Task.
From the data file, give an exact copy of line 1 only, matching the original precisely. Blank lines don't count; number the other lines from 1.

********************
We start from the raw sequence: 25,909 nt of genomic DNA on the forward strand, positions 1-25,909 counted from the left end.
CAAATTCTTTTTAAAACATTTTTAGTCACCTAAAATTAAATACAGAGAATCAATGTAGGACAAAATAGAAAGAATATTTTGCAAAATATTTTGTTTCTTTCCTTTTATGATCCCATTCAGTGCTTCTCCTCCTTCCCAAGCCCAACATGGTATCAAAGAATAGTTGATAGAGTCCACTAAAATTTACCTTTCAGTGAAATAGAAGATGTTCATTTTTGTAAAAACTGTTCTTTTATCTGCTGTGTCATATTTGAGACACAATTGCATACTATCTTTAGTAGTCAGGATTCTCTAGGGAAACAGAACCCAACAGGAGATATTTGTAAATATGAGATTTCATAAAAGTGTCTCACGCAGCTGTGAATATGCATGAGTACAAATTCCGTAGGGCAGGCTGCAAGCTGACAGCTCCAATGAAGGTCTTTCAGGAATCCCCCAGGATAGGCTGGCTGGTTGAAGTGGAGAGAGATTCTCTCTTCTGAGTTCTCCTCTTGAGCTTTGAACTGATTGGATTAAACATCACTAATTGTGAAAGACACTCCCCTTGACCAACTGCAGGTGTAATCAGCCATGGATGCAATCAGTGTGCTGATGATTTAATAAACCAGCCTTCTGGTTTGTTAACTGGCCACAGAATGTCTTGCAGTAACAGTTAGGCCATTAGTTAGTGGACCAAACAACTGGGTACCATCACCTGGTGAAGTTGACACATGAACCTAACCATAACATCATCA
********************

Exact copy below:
We start from the raw sequence: 25,909 nt of genomic DNA on the forward strand, positions 1-25,909 counted from the left end.